Relaxing incisions are commonly used as component separation maneuvers during large and complex ventral hernia repair. The concept is that making a defect in an adjacent less critical area of muscle or fascia allows the tissues to come together in the area of interest. In the setting of PEH repair, relaxing incisions seem ideal because the diaphragm is theoretically available on each side, while repair of these new defects with mesh has almost limited downside, thus allowing easier crura approximation with reduced tension[5]. Posterior cruroplasty is the main step of laparoscopic PEH repair, while tension-free crural closure has always been indicated as crucial to achieving symptoms control and possibly reducing recurrence rate[3-5,34]. Reconstruction of the diaphragmatic crura cannot be exempt from a careful evaluation of the complex anatomical conformation and the forces that occur at the hiatus during everyday activities. In particular, the diaphragm moves 15,000-20,000 times a day with respiration and contracts vigorously with coughing, sneezing, or vomiting.

    Radial tension is related to the splayed pillars that, in the case of large hernia, come together with substantial tension. This is not as easily recognized, and there are no universally accepted maneuvers that may simplify its assessment. For most surgeons, crural tension is assessed by tactile and visual clues during laparoscopic approximation[5,8]. However, these are prone to variability and have partial reproducibility[6]. To overcome these limitations and standardize the tension measurement at the hiatus, Bradley et al. first described a laparoscopic calibrated tensiometer (Brief Pain Inventory Medical, Fife, WA®)[4]. Specifically, the tension is measured by placing the hooks at the hiatus during approximation, while multiple measurements are taken. In the case that the tension is judged significant, relaxing incisions are considered.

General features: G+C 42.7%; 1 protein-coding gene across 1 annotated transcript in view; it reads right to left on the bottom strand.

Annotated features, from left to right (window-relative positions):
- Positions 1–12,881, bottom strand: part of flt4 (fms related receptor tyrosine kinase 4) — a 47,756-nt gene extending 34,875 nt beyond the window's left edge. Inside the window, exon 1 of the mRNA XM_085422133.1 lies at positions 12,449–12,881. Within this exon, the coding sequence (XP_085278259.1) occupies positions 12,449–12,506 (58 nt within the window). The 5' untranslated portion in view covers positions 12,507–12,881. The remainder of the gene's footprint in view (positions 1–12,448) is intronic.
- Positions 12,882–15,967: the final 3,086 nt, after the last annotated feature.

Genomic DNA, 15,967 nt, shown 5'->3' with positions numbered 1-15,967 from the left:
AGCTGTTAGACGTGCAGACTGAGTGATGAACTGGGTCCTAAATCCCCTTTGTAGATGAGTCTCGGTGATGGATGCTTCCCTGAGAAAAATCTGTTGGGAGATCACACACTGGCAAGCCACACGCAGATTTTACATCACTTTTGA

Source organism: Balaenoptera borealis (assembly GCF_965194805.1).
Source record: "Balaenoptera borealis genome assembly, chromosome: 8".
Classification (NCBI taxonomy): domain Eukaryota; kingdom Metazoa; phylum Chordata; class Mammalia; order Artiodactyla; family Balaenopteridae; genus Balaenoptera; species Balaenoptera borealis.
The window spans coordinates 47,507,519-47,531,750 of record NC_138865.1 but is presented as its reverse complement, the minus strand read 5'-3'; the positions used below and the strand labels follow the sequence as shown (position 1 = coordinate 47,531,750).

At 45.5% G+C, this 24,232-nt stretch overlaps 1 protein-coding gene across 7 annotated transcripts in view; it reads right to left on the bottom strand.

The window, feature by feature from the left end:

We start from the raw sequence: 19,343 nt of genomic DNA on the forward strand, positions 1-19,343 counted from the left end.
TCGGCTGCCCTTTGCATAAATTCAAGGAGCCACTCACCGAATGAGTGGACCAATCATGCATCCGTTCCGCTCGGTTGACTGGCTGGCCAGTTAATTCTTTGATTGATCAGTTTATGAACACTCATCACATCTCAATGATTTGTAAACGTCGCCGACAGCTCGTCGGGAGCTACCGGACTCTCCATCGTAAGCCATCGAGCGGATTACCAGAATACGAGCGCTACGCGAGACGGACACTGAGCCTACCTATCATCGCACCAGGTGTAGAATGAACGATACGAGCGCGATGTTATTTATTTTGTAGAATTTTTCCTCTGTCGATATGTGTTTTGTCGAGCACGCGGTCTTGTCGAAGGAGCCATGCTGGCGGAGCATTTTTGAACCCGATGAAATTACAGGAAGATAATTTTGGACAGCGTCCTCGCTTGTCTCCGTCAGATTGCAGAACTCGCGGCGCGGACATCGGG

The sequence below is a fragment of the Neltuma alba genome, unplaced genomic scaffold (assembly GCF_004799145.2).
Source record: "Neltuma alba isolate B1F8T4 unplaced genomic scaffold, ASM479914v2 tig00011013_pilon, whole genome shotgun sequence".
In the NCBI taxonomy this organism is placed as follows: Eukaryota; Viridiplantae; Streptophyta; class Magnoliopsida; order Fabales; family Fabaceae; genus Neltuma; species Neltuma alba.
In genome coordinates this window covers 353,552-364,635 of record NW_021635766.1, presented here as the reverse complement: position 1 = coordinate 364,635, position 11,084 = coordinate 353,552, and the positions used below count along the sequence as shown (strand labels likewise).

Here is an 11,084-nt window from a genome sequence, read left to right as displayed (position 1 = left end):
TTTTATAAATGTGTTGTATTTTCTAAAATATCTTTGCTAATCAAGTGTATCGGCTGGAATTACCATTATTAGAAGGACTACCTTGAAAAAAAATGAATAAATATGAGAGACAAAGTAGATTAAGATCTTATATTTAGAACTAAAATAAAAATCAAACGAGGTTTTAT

Minimally invasive techniques and results

    The use of relaxing maneuvers has an impact on the tension necessary to close the diaphragm and may theoretically translate into a minor recurrence rate[5]. Right- and left-sided relaxing incisions have been described[4,5]. The right-side incision is made by opening the right crus parallel to the inferior vena cava, saving a 3 mm cuff of tissue along the cava to allow a patch to be sewn in place. This incision entails a full-thickness section of the right crus into the right pleural space that should be opened before to exclude any possible adhesion with the parenchyma. The incisions start in the midportion of the right crus and ends below the anterior crural vein. The incision should not be extended inferiorly toward the aortic hiatus because the posterior crura always easily come together. Furthermore, the thoracic duct would be at risk of inadvertent injury. In contrast, the left-side incision starts to the left of the hiatus and follows the course of the seventh rib laterally, saving a 1-2 cm cuff of diaphragm adjacent to the rib. To gain sufficient relaxation of the left diaphragm, the incision may be extended lateral to the spleen. Attention should be paid to avoiding damage to the phrenic nerve with paralysis of the left diaphragm. After incision, the diaphragmatic defect is repaired with a polytetrafluoroethylene (PTFE) patch, while the crura is covered with an absorbable mesh.